Horror In Four Flavors

In the pre-Blockbuster days we had to take our horror movies as we found them. They really weren’t putting horror films into wide release so our options were limited to TV, usually on that fourth channel, the UHF one that you could never get a clear picture on, and second run/drive-in theaters. And since there was no selection process on our part, we just watched everything and sorted it into four categories:

Classic B&W A-Grade (Frankenstein, Dracula)

Classic B&W B-Grade (The Invisible Ray)

Garish Color B-Grade (Dr. Phibes, Anything from Hammer)

Cheap Color C-Grade (Don’t Look In The Basement, Anything from AMI)

Without a filter for quality, the single demand we had of these movies was that they be entertaining. Now, that could mean different things at different ages, but mostly they were either gross, scary, funny good, or funny bad. The only sin a horror movie could commit was to be boring.

When I was in high school, my favorite thing to do was to go to the drive-in, get high and watch a horror double feature. Generally, the first movie was pretty good, probably bloody gross, and by the second movie I just didn’t care anymore. The movies were generally low budget, mostly in a kind of faded color because the prints were in bad shape by the time they got to the drive-in (see the excellent Tarantino/Rodriguez mashup Grindhouse for an exciting simulacrum, including missing reels and holes in the film) and acted at the regional theater level of hysterics. Think Last House on the Left, Texas Chainsaw Massacre, Don’t Look in the Basement, Black Christmas, etc.

These were fun, weird, disturbing movies with no overarching narrative, a complete lack of subtlety, and camera work that relied heavily on the zoom lens. As a counterpoint, think of The Exorcist or The Omen. Those movies were not fun, they were terrifying, and you felt like you had just gotten off a thrill ride when you left the theater.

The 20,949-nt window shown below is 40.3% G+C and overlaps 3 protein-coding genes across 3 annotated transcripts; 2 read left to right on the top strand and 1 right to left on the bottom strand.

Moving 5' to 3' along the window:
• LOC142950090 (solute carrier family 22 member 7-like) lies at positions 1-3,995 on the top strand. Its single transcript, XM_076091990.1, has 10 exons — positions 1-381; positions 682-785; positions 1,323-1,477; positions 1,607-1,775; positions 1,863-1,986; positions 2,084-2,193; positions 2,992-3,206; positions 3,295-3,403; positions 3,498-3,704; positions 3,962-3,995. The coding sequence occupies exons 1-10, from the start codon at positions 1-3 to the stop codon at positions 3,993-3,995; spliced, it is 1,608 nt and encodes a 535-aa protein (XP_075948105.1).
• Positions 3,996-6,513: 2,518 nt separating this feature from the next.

For a modern equivalent (besides Grindhouse) there’s no better example than Bubba Ho Tep.  From a story by Joe Jr. Lansdale, one of the most prolific high quality writers of the genre, and directed by Don Coscarelli of Phantasm fame, the movie is more comedy than horror, and yet manages to be quite terrifying in parts and the characters are so well defined and crazy that you get more of a film going experience than with any of the B movies listed above.

The whole point of a drive-in horror movie is that it has a low emotional lip to clear before the action breaks out (which is why so many of them rely on age old tropes), just enough to get you slightly invested before teenagers start getting killed. Bubba flouts this convention by giving us characters we can really bond with in a process that happens so quickly you don’t even realize it’s happening.

If you want to see Coscarelli and Lansdale team up again, this time far deeper into the horror end of the pool, check out one of the best episodes of the excellent Masters of Horror series, Incident on and off a Mountain Road. You won’t be sorry.

 

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